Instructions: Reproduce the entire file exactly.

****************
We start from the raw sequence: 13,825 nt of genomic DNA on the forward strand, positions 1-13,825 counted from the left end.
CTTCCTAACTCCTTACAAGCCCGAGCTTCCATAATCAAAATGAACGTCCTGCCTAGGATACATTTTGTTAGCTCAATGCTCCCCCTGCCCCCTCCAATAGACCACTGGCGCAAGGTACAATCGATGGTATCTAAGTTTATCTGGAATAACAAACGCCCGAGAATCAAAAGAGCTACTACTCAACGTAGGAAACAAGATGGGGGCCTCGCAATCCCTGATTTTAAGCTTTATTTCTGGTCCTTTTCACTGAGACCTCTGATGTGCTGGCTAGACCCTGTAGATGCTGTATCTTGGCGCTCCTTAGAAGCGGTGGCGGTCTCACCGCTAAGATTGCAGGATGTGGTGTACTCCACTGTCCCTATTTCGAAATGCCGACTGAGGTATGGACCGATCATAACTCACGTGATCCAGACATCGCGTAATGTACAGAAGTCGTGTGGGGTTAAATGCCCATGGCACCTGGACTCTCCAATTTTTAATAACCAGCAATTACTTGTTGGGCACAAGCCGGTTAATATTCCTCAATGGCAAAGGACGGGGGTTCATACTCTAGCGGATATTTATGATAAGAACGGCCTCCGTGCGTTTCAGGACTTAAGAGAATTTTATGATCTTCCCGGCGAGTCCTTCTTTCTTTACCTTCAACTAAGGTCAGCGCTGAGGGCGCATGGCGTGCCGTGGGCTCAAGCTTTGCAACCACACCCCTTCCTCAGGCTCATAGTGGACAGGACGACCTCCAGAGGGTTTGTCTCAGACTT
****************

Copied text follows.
We start from the raw sequence: 13,825 nt of genomic DNA on the forward strand, positions 1-13,825 counted from the left end.
CTTCCTAACTCCTTACAAGCCCGAGCTTCCATAATCAAAATGAACGTCCTGCCTAGGATACATTTTGTTAGCTCAATGCTCCCCCTGCCCCCTCCAATAGACCACTGGCGCAAGGTACAATCGATGGTATCTAAGTTTATCTGGAATAACAAACGCCCGAGAATCAAAAGAGCTACTACTCAACGTAGGAAACAAGATGGGGGCCTCGCAATCCCTGATTTTAAGCTTTATTTCTGGTCCTTTTCACTGAGACCTCTGATGTGCTGGCTAGACCCTGTAGATGCTGTATCTTGGCGCTCCTTAGAAGCGGTGGCGGTCTCACCGCTAAGATTGCAGGATGTGGTGTACTCCACTGTCCCTATTTCGAAATGCCGACTGAGGTATGGACCGATCATAACTCACGTGATCCAGACATCGCGTAATGTACAGAAGTCGTGTGGGGTTAAATGCCCATGGCACCTGGACTCTCCAATTTTTAATAACCAGCAATTACTTGTTGGGCACAAGCCGGTTAATATTCCTCAATGGCAAAGGACGGGGGTTCATACTCTAGCGGATATTTATGATAAGAACGGCCTCCGTGCGTTTCAGGACTTAAGAGAATTTTATGATCTTCCCGGCGAGTCCTTCTTTCTTTACCTTCAACTAAGGTCAGCGCTGAGGGCGCATGGCGTGCCGTGGGCTCAAGCTTTGCAACCACACCCCTTCCTCAGGCTCATAGTGGACAGGACGACCTCCAGAGGGTTTGTCTCAGACTT